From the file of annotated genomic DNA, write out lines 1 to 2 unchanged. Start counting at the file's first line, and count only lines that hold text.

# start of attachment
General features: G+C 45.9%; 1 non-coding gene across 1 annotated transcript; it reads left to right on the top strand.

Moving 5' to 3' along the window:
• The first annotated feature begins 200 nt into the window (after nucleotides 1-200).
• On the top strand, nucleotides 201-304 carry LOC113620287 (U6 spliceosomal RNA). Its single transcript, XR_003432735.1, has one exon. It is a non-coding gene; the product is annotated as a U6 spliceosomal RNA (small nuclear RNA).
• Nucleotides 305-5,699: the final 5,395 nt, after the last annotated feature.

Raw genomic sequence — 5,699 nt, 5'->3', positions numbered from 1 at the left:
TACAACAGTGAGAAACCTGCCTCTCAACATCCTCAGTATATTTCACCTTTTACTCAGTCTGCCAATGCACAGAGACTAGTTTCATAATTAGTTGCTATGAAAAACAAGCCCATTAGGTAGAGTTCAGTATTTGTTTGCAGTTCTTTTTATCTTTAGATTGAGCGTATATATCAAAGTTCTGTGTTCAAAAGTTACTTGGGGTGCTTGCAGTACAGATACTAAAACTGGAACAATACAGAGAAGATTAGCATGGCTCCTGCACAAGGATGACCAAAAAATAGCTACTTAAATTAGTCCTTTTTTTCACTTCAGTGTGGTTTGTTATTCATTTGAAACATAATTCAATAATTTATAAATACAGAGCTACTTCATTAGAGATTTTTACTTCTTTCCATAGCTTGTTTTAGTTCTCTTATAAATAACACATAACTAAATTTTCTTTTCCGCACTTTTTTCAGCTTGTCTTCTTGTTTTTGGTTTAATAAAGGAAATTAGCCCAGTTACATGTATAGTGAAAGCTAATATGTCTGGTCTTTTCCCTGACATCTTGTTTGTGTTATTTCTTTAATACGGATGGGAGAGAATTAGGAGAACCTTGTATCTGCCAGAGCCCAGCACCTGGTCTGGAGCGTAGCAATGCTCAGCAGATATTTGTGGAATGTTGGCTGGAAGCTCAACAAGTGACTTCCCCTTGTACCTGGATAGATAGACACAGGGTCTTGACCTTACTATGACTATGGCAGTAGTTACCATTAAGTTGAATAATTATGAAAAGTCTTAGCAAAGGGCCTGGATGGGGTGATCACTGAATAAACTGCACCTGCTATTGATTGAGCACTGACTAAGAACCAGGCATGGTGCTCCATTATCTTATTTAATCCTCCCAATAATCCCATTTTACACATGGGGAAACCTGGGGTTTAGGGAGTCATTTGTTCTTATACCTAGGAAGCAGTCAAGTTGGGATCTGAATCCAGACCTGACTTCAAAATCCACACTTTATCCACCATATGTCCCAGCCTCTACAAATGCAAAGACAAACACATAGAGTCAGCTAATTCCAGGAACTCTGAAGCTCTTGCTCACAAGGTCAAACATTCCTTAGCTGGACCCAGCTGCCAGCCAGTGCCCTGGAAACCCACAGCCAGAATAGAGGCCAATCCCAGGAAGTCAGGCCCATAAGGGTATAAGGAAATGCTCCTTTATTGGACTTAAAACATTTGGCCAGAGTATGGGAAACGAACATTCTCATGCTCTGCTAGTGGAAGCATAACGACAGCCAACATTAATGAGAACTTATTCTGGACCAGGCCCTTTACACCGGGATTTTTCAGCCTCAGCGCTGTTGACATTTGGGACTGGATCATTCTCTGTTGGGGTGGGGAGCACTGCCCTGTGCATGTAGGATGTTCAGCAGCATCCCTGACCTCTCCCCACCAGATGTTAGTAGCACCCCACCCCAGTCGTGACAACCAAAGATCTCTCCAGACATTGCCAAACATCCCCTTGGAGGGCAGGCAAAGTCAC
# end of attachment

General features: G+C 45.9%; 1 non-coding gene across 1 annotated transcript; it reads left to right on the top strand.

Moving 5' to 3' along the window: